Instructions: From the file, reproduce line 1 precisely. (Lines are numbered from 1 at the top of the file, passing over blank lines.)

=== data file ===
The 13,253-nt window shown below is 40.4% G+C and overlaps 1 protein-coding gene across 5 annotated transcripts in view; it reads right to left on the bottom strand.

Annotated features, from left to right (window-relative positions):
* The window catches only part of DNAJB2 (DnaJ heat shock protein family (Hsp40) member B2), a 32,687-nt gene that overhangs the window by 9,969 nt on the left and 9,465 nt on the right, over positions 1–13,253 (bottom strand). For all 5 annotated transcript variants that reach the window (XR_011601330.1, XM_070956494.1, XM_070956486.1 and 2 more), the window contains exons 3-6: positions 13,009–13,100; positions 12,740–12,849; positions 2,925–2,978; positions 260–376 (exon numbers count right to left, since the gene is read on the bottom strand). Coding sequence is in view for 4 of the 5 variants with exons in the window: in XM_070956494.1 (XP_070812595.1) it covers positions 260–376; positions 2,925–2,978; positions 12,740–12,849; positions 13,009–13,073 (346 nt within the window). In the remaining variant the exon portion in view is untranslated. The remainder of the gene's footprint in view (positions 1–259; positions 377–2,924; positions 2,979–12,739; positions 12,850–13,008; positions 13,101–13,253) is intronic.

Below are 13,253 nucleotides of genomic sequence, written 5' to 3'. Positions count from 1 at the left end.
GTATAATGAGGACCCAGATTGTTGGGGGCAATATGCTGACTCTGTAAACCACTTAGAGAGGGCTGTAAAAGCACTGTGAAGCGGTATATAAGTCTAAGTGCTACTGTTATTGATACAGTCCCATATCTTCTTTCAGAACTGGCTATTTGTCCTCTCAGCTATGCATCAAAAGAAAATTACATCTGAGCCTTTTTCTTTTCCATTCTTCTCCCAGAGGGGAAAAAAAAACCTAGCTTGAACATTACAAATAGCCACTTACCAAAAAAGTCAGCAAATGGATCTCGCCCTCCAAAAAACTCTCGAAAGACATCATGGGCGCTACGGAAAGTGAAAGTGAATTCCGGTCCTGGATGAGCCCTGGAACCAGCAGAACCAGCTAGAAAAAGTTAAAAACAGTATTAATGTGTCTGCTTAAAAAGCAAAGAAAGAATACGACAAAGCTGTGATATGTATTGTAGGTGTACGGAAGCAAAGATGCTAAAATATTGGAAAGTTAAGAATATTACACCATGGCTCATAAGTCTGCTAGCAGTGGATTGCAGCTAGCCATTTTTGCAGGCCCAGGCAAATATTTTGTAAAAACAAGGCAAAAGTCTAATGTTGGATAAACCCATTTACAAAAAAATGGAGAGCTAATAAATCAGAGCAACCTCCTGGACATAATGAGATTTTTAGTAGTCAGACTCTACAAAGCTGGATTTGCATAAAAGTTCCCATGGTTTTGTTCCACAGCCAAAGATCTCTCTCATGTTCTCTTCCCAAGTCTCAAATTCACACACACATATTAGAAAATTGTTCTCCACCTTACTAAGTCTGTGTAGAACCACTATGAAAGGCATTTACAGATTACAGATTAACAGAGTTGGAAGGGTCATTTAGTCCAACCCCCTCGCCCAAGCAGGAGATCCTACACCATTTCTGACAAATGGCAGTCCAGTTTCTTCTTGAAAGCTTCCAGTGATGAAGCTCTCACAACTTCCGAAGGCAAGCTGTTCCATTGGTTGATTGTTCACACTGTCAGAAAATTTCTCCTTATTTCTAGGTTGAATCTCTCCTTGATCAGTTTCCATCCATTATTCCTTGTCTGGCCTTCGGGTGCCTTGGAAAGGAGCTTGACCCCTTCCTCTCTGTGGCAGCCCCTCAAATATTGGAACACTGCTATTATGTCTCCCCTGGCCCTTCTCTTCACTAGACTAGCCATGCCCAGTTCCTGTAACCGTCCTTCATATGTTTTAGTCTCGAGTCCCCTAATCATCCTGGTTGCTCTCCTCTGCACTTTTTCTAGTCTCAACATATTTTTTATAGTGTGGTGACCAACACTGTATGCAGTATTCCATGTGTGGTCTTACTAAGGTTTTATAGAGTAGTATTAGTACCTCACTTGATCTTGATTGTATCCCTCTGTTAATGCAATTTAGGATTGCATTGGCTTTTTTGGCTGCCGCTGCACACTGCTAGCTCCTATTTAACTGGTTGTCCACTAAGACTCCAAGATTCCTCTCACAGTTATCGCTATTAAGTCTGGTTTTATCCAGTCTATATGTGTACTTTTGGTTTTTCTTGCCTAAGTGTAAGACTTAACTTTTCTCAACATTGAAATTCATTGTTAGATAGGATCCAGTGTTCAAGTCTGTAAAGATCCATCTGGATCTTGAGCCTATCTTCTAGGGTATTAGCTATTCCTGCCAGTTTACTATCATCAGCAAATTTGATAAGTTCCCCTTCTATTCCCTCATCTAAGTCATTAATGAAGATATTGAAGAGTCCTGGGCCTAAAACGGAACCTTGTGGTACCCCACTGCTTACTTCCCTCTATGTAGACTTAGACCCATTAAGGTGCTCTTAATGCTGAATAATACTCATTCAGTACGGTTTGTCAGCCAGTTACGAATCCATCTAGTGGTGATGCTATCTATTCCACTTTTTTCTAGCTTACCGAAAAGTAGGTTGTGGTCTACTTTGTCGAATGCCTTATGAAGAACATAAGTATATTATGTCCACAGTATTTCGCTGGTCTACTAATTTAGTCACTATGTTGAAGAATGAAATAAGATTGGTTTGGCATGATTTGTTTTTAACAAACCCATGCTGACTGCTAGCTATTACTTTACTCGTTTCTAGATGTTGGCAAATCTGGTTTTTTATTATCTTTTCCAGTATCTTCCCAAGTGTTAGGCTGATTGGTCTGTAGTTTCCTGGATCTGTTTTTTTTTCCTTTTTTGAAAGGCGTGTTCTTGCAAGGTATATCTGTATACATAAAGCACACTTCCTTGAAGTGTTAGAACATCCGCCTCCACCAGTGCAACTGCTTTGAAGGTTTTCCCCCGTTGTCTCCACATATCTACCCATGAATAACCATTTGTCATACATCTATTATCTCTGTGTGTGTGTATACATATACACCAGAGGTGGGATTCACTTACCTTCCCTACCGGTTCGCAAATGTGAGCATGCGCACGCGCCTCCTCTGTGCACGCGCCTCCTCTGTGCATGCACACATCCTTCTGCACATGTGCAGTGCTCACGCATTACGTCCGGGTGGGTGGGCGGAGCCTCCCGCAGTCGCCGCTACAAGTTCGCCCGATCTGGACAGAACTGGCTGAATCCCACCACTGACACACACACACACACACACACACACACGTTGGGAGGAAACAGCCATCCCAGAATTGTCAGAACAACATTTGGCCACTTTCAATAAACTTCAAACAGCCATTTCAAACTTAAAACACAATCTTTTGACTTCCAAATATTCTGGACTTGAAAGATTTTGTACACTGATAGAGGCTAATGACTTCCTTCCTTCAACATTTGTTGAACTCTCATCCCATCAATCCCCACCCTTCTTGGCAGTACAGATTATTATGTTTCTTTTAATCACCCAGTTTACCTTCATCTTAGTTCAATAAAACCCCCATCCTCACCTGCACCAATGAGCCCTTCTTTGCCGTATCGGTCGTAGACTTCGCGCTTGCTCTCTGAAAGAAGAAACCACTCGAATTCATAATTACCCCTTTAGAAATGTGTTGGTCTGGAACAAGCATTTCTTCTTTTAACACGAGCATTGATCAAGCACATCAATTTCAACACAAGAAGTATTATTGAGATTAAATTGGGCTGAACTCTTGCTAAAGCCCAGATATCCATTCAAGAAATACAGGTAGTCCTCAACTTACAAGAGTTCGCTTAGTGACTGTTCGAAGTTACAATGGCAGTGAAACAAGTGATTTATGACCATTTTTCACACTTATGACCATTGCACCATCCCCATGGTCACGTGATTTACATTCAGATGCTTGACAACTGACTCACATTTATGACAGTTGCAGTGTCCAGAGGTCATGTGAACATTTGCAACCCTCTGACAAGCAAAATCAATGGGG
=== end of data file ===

The 13,253-nt window shown below is 40.4% G+C and overlaps 1 protein-coding gene across 5 annotated transcripts in view; it reads right to left on the bottom strand.